Appeals court overturns special master review of records found at Trump's Mar-a-Lago

A federal appeals panel Thursday overturned the order creating a third-party special master to review 11,000 documents seized at Mar-a-Lago, clearing investigators to use the records in the criminal investigation of former President Donald Trump.

"The law is clear," the three-judge panel of the 11th U.S. Circuit Court of Appeals ruled. "We cannot write a rule that allows any subject of a search warrant to block government investigations after the execution of the warrant. Nor can we write a rule that allows only former presidents to do so."

The judges had told Trump’s lawyers during oral arguments that the traditional way to challenge what becomes part of an investigation through a government seizure is to challenge the evidence after charges have been filed, which they have not. Judges said challenging the seizure at this point would only be allowed in response to the callous disregard for constitutional rights, which Trump never alleged.

“Our precedents consistently reject this approach," the panel ruled.

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Absent a stay from another appeal, the decision will go into effect in seven days. Trump could appeal to the Supreme Court.

The special master, U.S. District Judge Raymond Dearie, had expected to complete his review by Dec. 16. But the department appealed the order that created his assignment because he could have potentially blocked access to documents as part of the criminal investigation.

The decision came less than two weeks after Attorney General Merrick Garland appointed Jack Smith as a special counsel to oversee the investigation into Trump's efforts to overturn the 2020 election and his unauthorized transfer of classified documents to Mar-a-Lago after he left the White House.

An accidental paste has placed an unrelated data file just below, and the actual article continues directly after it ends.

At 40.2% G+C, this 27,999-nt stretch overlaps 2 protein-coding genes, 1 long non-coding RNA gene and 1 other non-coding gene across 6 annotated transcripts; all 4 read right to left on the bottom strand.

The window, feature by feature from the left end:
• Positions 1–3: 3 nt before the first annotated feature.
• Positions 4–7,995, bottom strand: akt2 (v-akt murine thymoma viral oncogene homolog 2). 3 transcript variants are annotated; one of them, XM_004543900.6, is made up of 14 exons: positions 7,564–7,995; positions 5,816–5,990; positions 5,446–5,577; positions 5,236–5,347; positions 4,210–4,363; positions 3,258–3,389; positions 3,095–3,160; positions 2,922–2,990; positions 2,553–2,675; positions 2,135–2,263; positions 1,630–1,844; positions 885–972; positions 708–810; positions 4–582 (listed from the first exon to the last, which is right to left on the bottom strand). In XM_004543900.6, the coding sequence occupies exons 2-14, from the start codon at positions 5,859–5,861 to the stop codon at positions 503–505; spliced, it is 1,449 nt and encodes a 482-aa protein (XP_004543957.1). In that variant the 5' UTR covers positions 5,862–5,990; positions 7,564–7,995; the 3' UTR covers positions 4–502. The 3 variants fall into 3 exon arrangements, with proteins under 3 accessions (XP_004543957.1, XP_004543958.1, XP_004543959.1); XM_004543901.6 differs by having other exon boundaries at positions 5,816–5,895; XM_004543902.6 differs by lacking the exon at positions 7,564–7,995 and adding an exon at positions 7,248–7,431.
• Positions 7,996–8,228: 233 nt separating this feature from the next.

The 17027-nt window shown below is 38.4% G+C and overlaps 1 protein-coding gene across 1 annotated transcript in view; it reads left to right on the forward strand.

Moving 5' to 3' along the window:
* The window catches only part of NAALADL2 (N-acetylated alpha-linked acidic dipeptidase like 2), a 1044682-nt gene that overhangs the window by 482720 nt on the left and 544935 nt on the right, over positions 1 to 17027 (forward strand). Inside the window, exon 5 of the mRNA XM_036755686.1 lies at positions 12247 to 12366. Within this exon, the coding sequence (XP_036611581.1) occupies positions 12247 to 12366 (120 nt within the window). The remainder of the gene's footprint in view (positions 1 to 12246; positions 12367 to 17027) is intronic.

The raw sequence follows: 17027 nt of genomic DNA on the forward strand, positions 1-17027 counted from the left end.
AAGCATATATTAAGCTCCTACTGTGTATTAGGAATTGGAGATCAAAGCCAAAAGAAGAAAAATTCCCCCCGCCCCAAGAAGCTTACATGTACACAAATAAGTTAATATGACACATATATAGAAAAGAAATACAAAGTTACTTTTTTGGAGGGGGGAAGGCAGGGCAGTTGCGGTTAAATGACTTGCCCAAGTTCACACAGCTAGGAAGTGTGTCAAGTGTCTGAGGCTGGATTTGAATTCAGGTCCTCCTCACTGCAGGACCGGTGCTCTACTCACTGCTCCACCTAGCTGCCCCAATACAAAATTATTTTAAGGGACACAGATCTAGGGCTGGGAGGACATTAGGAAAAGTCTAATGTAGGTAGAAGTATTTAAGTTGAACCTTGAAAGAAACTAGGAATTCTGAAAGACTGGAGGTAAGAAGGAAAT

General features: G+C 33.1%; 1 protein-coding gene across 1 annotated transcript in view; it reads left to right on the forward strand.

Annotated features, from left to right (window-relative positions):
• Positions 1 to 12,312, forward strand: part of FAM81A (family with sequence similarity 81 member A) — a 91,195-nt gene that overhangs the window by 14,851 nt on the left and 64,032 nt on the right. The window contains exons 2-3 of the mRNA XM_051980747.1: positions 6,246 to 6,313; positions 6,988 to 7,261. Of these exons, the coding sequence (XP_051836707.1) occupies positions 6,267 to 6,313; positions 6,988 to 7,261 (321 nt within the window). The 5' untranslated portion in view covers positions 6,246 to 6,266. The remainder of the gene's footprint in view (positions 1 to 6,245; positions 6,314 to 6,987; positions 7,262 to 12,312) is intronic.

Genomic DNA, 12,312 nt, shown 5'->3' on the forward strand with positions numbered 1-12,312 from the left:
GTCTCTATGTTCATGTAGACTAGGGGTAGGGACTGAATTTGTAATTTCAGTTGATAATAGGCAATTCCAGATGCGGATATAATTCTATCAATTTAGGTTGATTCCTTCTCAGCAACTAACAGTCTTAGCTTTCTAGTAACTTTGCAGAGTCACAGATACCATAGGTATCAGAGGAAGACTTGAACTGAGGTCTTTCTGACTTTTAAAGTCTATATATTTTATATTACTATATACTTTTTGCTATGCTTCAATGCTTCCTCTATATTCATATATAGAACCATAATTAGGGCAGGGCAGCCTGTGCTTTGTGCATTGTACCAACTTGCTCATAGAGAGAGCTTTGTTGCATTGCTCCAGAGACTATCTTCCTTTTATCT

A spokesperson for the special counsel declined to comment.

Jack Smith, then the Department of Justice's chief of the Public Integrity Section, is shown here at the Department of Justice in Washington, on Aug. 24, 2010. Attorney General Merrick Garland named Smith a special counsel on Nov. 18 to oversee the Justice Department's investigation into the presence of classified documents at former President Donald Trump's Florida estate as well as key aspects of a separate probe involving the Jan. 6, 2021, insurrection and efforts to undo the 2020 election.
Jack Smith, then the Department of Justice's chief of the Public Integrity Section, is shown here at the Department of Justice in Washington, on Aug. 24, 2010. Attorney General Merrick Garland named Smith a special counsel on Nov. 18 to oversee the Justice Department's investigation into the presence of classified documents at former President Donald Trump's Florida estate as well as key aspects of a separate probe involving the Jan. 6, 2021, insurrection and efforts to undo the 2020 election.

Trump's lawyers won the approval of the special master in U.S. District Court because of arguments the 11,000 documents could contain records that are personal or fall under attorney-client or executive privilege.